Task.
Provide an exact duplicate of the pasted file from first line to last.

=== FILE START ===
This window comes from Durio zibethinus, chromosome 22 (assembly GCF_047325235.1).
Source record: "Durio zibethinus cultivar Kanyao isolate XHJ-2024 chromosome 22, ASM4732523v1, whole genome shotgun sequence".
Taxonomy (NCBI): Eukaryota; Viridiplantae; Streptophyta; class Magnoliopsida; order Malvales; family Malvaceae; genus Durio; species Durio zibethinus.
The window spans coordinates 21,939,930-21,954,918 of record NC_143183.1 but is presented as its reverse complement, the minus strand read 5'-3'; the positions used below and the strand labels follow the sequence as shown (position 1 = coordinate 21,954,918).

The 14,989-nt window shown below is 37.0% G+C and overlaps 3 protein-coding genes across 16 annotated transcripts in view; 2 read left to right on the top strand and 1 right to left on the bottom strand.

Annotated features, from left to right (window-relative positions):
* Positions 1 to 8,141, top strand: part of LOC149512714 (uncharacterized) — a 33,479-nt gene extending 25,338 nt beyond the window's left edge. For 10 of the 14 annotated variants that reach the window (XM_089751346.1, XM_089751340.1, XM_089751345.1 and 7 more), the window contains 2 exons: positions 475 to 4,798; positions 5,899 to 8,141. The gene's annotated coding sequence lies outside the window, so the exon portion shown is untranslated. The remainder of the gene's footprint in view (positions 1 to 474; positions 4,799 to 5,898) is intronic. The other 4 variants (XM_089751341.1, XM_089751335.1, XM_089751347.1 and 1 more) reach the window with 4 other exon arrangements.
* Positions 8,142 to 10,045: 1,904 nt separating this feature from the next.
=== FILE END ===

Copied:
This window comes from Durio zibethinus, chromosome 22 (assembly GCF_047325235.1).
Source record: "Durio zibethinus cultivar Kanyao isolate XHJ-2024 chromosome 22, ASM4732523v1, whole genome shotgun sequence".
Taxonomy (NCBI): Eukaryota; Viridiplantae; Streptophyta; class Magnoliopsida; order Malvales; family Malvaceae; genus Durio; species Durio zibethinus.
The window spans coordinates 21,939,930-21,954,918 of record NC_143183.1 but is presented as its reverse complement, the minus strand read 5'-3'; the positions used below and the strand labels follow the sequence as shown (position 1 = coordinate 21,954,918).

The 14,989-nt window shown below is 37.0% G+C and overlaps 3 protein-coding genes across 16 annotated transcripts in view; 2 read left to right on the top strand and 1 right to left on the bottom strand.

Annotated features, from left to right (window-relative positions):
* Positions 1 to 8,141, top strand: part of LOC149512714 (uncharacterized) — a 33,479-nt gene extending 25,338 nt beyond the window's left edge. For 10 of the 14 annotated variants that reach the window (XM_089751346.1, XM_089751340.1, XM_089751345.1 and 7 more), the window contains 2 exons: positions 475 to 4,798; positions 5,899 to 8,141. The gene's annotated coding sequence lies outside the window, so the exon portion shown is untranslated. The remainder of the gene's footprint in view (positions 1 to 474; positions 4,799 to 5,898) is intronic. The other 4 variants (XM_089751341.1, XM_089751335.1, XM_089751347.1 and 1 more) reach the window with 4 other exon arrangements.
* Positions 8,142 to 10,045: 1,904 nt separating this feature from the next.